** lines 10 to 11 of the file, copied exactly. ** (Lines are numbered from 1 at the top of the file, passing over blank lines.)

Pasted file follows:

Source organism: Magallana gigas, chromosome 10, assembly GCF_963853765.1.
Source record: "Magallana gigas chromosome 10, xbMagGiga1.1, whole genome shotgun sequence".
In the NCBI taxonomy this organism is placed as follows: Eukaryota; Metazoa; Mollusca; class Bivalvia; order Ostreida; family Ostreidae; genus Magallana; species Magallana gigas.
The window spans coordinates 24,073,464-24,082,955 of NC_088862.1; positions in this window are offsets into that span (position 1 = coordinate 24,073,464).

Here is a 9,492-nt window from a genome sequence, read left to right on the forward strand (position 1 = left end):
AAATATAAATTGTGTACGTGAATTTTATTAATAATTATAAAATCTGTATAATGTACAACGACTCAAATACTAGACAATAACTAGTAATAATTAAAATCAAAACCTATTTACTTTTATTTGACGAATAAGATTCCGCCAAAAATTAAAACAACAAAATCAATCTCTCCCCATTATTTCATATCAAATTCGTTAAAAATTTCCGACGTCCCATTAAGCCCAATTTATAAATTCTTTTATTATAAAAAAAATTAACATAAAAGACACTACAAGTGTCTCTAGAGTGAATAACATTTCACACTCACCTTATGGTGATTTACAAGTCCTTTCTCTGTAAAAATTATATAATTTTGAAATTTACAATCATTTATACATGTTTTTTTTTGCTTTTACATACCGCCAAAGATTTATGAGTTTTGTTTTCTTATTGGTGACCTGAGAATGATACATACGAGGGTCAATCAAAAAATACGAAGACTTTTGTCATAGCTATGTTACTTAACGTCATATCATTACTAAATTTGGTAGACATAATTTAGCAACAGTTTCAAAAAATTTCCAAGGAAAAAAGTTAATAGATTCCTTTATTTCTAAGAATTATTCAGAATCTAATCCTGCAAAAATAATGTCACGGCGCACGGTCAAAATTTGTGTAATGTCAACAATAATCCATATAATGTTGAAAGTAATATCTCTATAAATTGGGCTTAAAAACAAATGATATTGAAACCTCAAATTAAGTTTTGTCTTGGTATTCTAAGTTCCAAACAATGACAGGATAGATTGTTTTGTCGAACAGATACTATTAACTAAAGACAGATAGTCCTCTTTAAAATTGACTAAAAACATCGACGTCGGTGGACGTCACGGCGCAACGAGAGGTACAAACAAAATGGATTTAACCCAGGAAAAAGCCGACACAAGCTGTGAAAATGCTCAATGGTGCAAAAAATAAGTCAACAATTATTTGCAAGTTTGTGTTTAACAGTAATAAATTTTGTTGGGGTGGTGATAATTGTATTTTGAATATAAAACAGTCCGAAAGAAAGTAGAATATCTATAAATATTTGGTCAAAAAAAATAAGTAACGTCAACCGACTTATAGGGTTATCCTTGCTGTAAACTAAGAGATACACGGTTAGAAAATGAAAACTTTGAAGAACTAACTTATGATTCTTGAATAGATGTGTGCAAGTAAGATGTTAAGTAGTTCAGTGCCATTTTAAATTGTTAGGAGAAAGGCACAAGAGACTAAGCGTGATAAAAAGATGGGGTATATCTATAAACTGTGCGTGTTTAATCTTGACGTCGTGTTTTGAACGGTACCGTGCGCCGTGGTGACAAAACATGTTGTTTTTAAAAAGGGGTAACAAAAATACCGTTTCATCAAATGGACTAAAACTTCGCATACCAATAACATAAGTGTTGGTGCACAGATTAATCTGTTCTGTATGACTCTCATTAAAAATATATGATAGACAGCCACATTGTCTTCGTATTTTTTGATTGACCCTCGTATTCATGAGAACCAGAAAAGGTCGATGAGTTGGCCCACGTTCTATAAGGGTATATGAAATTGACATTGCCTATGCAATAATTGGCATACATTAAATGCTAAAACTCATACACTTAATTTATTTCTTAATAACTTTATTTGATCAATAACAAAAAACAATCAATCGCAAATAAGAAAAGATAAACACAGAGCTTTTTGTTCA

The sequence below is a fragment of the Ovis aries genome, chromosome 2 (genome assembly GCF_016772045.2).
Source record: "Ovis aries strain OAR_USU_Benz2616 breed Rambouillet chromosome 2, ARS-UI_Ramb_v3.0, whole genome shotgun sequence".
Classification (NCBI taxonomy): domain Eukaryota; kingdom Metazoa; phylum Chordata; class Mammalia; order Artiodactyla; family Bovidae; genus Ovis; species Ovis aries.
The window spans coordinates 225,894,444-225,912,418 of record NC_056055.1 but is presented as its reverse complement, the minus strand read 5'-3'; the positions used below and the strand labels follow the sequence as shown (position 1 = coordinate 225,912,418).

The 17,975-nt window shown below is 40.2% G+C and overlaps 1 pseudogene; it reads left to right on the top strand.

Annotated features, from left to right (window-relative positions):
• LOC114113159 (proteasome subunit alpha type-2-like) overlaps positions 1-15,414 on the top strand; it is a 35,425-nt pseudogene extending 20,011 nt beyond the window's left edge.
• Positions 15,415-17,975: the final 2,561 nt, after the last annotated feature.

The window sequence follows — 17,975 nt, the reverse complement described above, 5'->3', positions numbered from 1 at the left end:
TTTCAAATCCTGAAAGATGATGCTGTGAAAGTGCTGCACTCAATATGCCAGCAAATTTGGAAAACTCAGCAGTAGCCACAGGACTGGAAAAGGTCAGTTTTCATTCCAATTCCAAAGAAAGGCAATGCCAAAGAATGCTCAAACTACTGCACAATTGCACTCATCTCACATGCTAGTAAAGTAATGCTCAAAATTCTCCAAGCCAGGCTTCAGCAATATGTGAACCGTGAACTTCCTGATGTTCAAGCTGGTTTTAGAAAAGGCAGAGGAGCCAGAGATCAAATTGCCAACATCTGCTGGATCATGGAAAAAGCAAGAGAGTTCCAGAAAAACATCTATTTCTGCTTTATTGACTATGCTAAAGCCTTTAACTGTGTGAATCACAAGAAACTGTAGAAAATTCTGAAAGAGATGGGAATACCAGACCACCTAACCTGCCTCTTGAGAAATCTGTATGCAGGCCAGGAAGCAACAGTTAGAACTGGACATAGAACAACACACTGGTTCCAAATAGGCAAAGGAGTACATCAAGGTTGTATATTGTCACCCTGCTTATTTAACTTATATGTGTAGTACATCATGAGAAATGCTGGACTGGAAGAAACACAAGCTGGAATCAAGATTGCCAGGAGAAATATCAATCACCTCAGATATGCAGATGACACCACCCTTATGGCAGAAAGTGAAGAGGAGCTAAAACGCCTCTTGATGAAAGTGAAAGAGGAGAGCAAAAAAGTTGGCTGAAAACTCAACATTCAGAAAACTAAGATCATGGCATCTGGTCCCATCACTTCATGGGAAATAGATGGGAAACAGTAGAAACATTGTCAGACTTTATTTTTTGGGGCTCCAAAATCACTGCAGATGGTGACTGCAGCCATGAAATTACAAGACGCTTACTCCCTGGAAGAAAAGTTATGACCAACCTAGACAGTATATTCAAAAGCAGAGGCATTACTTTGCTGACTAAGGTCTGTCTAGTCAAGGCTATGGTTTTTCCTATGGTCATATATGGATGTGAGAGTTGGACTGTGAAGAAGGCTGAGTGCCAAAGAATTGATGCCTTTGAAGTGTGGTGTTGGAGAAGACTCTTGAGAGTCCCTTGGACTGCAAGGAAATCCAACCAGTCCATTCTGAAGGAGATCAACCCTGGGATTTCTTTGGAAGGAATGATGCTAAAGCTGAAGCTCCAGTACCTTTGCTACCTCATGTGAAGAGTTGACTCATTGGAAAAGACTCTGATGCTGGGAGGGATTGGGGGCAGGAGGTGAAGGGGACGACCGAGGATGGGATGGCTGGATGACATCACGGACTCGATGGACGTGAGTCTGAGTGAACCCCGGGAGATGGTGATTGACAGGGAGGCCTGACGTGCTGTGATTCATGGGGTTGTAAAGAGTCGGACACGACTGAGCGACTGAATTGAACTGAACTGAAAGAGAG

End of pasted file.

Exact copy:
The window spans coordinates 225,894,444-225,912,418 of record NC_056055.1 but is presented as its reverse complement, the minus strand read 5'-3'; the positions used below and the strand labels follow the sequence as shown (position 1 = coordinate 225,912,418).

The 17,975-nt window shown below is 40.2% G+C and overlaps 1 pseudogene; it reads left to right on the top strand.